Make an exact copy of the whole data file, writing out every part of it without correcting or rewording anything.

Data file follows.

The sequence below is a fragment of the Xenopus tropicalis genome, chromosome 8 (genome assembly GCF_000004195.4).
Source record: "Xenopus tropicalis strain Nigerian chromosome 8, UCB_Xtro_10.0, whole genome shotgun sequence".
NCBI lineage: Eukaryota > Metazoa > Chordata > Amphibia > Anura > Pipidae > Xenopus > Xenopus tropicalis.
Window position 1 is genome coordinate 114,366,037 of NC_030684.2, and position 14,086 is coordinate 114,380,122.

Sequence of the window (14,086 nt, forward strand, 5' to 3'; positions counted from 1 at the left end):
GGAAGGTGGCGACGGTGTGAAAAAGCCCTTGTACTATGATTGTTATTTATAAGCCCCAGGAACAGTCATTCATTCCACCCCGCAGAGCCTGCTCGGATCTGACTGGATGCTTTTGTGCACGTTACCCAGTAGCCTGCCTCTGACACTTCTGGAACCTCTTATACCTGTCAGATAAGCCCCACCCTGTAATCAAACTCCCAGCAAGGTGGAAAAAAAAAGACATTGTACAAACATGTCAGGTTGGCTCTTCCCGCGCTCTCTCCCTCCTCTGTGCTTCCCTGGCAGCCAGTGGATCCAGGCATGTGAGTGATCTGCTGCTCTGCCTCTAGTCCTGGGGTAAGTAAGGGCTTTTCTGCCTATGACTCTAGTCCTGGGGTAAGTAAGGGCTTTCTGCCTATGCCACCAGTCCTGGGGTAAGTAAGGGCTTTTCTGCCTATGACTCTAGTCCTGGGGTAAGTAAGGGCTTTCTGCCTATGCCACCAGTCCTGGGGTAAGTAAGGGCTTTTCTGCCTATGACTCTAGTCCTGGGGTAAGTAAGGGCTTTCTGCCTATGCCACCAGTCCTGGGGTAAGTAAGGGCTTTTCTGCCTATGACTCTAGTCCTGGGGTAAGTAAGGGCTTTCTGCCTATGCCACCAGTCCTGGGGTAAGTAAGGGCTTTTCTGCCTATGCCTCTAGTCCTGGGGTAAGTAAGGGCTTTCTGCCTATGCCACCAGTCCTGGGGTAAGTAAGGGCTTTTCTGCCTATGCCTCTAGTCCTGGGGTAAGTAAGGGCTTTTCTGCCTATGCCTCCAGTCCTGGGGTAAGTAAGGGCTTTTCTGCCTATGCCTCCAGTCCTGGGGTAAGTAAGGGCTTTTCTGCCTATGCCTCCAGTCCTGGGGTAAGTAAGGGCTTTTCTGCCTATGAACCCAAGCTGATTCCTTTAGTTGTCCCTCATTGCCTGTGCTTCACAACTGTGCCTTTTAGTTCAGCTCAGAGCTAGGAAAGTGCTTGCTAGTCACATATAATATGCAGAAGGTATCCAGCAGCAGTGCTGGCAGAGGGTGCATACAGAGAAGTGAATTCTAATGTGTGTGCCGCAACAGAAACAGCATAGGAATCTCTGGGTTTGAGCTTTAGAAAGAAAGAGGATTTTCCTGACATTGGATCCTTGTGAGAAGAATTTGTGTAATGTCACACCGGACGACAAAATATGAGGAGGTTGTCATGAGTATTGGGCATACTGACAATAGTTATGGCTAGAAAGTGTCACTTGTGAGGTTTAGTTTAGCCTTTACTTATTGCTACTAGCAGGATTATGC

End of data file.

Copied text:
The sequence below is a fragment of the Xenopus tropicalis genome, chromosome 8 (genome assembly GCF_000004195.4).
Source record: "Xenopus tropicalis strain Nigerian chromosome 8, UCB_Xtro_10.0, whole genome shotgun sequence".
NCBI lineage: Eukaryota > Metazoa > Chordata > Amphibia > Anura > Pipidae > Xenopus > Xenopus tropicalis.
Window position 1 is genome coordinate 114,366,037 of NC_030684.2, and position 14,086 is coordinate 114,380,122.

Sequence of the window (14,086 nt, forward strand, 5' to 3'; positions counted from 1 at the left end):
GGAAGGTGGCGACGGTGTGAAAAAGCCCTTGTACTATGATTGTTATTTATAAGCCCCAGGAACAGTCATTCATTCCACCCCGCAGAGCCTGCTCGGATCTGACTGGATGCTTTTGTGCACGTTACCCAGTAGCCTGCCTCTGACACTTCTGGAACCTCTTATACCTGTCAGATAAGCCCCACCCTGTAATCAAACTCCCAGCAAGGTGGAAAAAAAAAGACATTGTACAAACATGTCAGGTTGGCTCTTCCCGCGCTCTCTCCCTCCTCTGTGCTTCCCTGGCAGCCAGTGGATCCAGGCATGTGAGTGATCTGCTGCTCTGCCTCTAGTCCTGGGGTAAGTAAGGGCTTTTCTGCCTATGACTCTAGTCCTGGGGTAAGTAAGGGCTTTCTGCCTATGCCACCAGTCCTGGGGTAAGTAAGGGCTTTTCTGCCTATGACTCTAGTCCTGGGGTAAGTAAGGGCTTTCTGCCTATGCCACCAGTCCTGGGGTAAGTAAGGGCTTTTCTGCCTATGACTCTAGTCCTGGGGTAAGTAAGGGCTTTCTGCCTATGCCACCAGTCCTGGGGTAAGTAAGGGCTTTTCTGCCTATGACTCTAGTCCTGGGGTAAGTAAGGGCTTTCTGCCTATGCCACCAGTCCTGGGGTAAGTAAGGGCTTTTCTGCCTATGCCTCTAGTCCTGGGGTAAGTAAGGGCTTTCTGCCTATGCCACCAGTCCTGGGGTAAGTAAGGGCTTTTCTGCCTATGCCTCTAGTCCTGGGGTAAGTAAGGGCTTTTCTGCCTATGCCTCCAGTCCTGGGGTAAGTAAGGGCTTTTCTGCCTATGCCTCCAGTCCTGGGGTAAGTAAGGGCTTTTCTGCCTATGCCTCCAGTCCTGGGGTAAGTAAGGGCTTTTCTGCCTATGAACCCAAGCTGATTCCTTTAGTTGTCCCTCATTGCCTGTGCTTCACAACTGTGCCTTTTAGTTCAGCTCAGAGCTAGGAAAGTGCTTGCTAGTCACATATAATATGCAGAAGGTATCCAGCAGCAGTGCTGGCAGAGGGTGCATACAGAGAAGTGAATTCTAATGTGTGTGCCGCAACAGAAACAGCATAGGAATCTCTGGGTTTGAGCTTTAGAAAGAAAGAGGATTTTCCTGACATTGGATCCTTGTGAGAAGAATTTGTGTAATGTCACACCGGACGACAAAATATGAGGAGGTTGTCATGAGTATTGGGCATACTGACAATAGTTATGGCTAGAAAGTGTCACTTGTGAGGTTTAGTTTAGCCTTTACTTATTGCTACTAGCAGGATTATGC